Repeated/mirrored traffic sent to an analyzer is out-of-band. The significance is that the receiver of the data can't interact in the packet flow at all (not desirable if this is an IPS), and on the other side it can't have any negative impact on the packet flow either (eg: killing the memory on the server by running an unfiltered Wireshark trace of an aggressive file transfer).

(12 Jun '13, 14:59) Quadratic

I'm sorry Kurt, but that is not the correct understanding of those terms.

Ah well. Then please post the link of the official definition of 'in-band' network monitoring in conjunction with a network sniffer ;-)

I agree with your definition of in-band and out-of-band if we are talking about an IPS.

But the question was about Wireshark and I really don't see a substantial difference between a TAP and a bridge for a network monitoring/capturing solution. Both are kind of in-band (for me), because the regular packet flow is through these devices and they are only there (placed in-band) to capture the network traffic. And even in a bridge (also on a client/server), you'll have to copy the packets at some place to hand them over to the analyzer, which makes this an out-of-band operation as well (according to your definition).

As you said:

The term "in-band" refers to something which is in the line of path of the traffic flow in question

That's different for a switch. The switch is there anyway, not matter if you want to capture traffic or not. Additionally you can mirror (copy) packets to another port. So, for me it is more like out-of-band.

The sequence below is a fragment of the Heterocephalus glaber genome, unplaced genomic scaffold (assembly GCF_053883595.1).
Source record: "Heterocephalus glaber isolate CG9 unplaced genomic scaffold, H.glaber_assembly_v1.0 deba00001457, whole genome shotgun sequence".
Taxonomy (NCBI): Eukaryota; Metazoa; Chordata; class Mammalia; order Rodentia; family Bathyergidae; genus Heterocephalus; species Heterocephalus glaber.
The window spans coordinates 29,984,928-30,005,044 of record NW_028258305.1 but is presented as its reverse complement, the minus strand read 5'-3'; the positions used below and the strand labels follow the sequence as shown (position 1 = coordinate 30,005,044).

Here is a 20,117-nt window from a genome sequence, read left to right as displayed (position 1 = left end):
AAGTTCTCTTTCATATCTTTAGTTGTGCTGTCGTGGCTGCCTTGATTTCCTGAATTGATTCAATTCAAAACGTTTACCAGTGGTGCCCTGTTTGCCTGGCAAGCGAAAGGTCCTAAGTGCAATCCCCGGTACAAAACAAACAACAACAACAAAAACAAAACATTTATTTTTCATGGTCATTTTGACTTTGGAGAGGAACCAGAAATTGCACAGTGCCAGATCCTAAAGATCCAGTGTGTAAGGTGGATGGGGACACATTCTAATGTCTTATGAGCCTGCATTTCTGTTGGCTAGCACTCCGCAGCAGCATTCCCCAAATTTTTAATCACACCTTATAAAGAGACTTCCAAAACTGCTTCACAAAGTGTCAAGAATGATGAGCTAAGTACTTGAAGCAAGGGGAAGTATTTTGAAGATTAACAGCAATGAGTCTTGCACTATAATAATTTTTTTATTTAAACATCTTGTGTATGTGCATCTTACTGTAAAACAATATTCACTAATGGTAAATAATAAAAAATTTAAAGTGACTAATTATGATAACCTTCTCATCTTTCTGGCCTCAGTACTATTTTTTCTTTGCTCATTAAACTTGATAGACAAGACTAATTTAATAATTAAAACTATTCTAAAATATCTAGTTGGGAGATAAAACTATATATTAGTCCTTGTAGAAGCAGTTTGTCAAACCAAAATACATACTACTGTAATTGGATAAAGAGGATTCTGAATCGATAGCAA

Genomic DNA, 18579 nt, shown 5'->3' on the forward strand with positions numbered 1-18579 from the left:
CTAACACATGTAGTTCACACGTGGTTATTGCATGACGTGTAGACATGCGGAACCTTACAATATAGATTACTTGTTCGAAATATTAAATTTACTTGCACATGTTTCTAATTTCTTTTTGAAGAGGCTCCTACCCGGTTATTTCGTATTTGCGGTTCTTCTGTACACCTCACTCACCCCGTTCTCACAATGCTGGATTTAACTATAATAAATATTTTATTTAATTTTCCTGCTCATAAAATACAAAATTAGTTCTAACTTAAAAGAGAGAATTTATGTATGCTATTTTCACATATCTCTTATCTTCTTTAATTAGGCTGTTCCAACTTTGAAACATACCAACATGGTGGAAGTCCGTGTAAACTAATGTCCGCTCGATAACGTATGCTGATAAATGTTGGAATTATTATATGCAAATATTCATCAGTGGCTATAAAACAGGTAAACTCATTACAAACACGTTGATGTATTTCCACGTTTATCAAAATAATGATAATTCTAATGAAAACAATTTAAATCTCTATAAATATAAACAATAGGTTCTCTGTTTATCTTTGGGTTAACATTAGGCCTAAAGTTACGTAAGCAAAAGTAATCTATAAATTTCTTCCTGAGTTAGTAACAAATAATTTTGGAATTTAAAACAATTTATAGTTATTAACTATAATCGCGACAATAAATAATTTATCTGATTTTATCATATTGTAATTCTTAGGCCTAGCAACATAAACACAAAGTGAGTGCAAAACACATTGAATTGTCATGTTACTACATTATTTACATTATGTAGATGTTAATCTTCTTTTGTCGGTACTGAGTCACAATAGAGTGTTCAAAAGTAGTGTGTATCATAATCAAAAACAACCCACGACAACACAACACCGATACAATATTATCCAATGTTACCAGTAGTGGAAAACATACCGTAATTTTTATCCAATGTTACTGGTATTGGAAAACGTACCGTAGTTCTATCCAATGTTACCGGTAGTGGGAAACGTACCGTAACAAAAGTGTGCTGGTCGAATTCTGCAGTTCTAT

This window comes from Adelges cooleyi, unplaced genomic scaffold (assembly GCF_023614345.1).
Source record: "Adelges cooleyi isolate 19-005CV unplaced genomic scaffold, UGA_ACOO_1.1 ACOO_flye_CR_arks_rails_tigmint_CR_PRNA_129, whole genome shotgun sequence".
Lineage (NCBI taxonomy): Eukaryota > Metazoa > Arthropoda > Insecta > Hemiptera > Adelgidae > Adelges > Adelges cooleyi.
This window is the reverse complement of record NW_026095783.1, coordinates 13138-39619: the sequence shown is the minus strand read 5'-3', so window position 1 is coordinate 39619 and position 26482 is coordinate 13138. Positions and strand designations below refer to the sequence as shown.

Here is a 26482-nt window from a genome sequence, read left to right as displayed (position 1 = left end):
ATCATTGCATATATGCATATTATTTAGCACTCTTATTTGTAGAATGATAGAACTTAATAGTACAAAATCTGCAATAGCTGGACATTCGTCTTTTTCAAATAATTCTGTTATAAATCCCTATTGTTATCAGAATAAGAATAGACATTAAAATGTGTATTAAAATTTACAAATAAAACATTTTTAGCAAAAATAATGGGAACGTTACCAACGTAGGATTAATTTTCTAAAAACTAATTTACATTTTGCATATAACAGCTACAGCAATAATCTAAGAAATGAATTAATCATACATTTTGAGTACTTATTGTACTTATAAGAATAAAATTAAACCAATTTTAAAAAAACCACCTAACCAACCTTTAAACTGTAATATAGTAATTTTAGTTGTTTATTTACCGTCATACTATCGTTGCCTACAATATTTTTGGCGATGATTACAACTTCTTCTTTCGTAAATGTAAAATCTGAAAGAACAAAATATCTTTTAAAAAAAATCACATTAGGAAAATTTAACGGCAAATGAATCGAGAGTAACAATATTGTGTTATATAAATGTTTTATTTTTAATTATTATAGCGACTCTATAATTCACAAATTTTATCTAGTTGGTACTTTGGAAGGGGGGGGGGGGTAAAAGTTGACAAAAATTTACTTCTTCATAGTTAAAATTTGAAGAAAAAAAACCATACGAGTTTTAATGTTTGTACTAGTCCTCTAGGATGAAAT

After reading my explanation above, why do you think using a TAP is out-of-band monitoring?

You say:

taps themselves are deployed in-line with traffic but they send traffic to analyzers out-of-band.

I answered:

Well, analyzers are always 'out-of-band' .... as the packets need to be 'copied' anyway to get to the analyzer ;-)

So, no matter how you capture the packets, at some point you always need to hand over the packets to the analyzer and that's an out-of-band operation. That's what I was referring to.

Anyway: As I said, there is no official/clear definition of those terms for a for network monitoring/capturing solution and therefore those examples are a mere approximation to those terms. I'm pretty sure neither your interpretation nor mine is 100% correct ;-)

(12 Jun '13, 17:49) Kurt Knochner ♦

To answer your question on why I see a tap as out of band monitoring, it is because Wireshark in that case is capturing repeated traffic, not in-line with the actual communication between the systems that is being analyzed. I think it's wrong to say that analyzers are always out of band though, because traffic does not always need to be copied to reach it - analyzers actually can be deployed in a middle-man fashion and influence the traffic flow directly between the two endpoints (as would be the case for an IPS which is, effectively, an analyzer of the traffic flow).

I guess it kind of is a silly thing to argue about though. No RFC, and I get the feeling if I took the time to dig up a Telcordia definition it would just give the reference to electromagnetic bands. Strongest argument I could make would be Cisco's fairly formal use of the term to refer to OOB management, which is defined as a dedicated management access method that is not inline with actual network traffic.